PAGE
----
The scenario presented above is the same scenario found in this parable. However, this parable is comparing that scenario in our garden to the Kingdom of Heaven. The agricultural lesson that Jesus gives us to solve the problem is the same solution we need in our world today as we live in a culture that is full of darkness and sin.
When the servants came to the Master and reported that the field was full of weeds, they asked Him if He was sure that the seed He used was a good quality seed. Immediately, the Master knew the cause of the problem. His enemy had come and sowed the weeds in the darkness of night while they were resting.
Next, the servants asked their Master if they should go out and gather the weeds and clean up the field. The Master’s response was to leave them be and let them grow together until harvest. Removing the weeds now would destroy the wheat along with the weeds. At harvest, the Master’s reapers would gather the weeds and bind them into bundles to be burned, then they could gather the wheat safely into the barn. It would take more work, but it would save the wheat.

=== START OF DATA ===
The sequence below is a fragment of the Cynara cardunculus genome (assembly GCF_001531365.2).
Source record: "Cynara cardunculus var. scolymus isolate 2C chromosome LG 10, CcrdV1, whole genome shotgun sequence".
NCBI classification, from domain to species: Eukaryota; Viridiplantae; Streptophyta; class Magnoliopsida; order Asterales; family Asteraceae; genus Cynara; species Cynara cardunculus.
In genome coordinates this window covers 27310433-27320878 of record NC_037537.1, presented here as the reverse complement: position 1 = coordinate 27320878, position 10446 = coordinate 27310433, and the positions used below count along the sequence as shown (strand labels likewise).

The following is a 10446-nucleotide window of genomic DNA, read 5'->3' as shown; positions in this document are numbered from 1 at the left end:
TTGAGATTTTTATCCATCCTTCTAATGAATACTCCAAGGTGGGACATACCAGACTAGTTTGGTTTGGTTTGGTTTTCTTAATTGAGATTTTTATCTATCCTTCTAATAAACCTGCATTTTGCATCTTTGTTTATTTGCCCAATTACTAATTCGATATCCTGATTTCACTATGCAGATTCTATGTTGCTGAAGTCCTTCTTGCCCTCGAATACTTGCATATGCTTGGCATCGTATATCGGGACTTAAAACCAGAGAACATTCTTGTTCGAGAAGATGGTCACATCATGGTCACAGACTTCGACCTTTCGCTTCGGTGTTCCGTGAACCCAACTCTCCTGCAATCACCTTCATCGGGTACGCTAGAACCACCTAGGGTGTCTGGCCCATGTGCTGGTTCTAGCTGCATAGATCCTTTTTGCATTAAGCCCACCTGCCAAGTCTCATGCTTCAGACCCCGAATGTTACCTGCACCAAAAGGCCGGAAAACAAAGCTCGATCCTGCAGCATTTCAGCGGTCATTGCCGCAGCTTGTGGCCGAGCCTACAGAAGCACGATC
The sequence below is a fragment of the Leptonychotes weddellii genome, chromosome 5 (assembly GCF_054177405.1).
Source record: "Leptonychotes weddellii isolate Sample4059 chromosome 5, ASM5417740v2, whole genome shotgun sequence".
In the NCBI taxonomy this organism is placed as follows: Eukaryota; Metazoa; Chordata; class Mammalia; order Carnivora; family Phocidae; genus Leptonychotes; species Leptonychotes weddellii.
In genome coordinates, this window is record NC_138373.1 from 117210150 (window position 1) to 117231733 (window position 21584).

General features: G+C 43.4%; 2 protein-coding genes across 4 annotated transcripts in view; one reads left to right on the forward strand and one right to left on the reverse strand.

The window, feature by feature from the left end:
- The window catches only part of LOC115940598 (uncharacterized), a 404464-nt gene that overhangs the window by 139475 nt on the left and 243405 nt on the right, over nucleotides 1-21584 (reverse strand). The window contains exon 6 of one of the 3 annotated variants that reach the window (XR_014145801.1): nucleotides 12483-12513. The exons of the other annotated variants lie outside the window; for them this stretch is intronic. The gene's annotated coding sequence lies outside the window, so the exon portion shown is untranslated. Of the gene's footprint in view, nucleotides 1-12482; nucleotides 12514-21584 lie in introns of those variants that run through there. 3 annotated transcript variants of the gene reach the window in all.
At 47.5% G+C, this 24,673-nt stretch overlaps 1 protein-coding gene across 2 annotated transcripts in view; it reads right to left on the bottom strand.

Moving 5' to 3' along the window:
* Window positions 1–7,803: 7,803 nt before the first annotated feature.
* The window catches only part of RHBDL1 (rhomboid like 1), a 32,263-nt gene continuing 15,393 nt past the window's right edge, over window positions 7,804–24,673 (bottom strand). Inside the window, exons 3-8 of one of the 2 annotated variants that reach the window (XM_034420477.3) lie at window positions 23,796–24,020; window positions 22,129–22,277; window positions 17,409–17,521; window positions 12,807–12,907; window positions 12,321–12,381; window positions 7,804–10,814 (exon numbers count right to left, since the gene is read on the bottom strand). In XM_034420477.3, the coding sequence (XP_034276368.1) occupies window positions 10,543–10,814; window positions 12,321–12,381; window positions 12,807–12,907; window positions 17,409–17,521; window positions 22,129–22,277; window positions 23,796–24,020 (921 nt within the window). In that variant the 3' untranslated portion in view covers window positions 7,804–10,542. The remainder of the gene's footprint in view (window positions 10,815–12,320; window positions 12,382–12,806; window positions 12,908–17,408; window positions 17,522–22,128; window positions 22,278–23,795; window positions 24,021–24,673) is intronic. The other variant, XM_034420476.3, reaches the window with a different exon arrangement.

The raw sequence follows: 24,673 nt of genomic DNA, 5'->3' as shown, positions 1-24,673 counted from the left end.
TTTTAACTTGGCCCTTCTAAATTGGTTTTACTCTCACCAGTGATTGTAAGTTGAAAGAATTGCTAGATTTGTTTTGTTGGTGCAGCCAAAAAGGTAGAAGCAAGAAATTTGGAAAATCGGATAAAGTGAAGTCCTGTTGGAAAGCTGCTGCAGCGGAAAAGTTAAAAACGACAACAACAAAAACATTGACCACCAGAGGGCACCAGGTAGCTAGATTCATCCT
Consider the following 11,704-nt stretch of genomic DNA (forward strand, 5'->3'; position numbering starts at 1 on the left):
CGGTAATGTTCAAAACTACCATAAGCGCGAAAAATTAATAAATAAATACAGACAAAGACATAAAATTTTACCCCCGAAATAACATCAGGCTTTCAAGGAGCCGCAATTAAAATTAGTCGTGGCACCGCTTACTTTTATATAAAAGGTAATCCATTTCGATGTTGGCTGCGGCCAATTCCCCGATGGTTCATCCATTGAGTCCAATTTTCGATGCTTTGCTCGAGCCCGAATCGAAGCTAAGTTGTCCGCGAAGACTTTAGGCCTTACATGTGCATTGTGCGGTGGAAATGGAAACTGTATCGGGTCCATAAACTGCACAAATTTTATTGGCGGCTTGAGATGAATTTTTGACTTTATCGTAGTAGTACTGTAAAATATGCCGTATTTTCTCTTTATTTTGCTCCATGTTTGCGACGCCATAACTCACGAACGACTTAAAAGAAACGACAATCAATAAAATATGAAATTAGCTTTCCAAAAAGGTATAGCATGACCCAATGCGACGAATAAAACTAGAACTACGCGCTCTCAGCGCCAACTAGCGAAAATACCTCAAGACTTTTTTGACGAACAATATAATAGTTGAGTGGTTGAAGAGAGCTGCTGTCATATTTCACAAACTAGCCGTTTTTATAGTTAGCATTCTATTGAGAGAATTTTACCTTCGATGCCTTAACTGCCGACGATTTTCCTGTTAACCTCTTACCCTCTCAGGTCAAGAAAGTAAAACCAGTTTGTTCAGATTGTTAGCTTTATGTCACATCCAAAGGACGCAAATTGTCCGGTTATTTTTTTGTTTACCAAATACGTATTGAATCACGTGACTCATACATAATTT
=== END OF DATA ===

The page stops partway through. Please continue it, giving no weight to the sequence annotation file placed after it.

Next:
Perhaps you are wondering what this has to do with the Kingdom of heaven. If so, then you are in good company. The disciples didn’t understand it when they heard it, either. After Jesus finished teaching, they left the crowds and returned to the house where they were staying. The bewildered disciples came to Jesus in private and asked Him to help them understand the parable. The disciples give us an excellent lesson here. When we don’t understand something, we should find someone who can help us understand. So Jesus explained to them the parable in Matthew 13:36-43.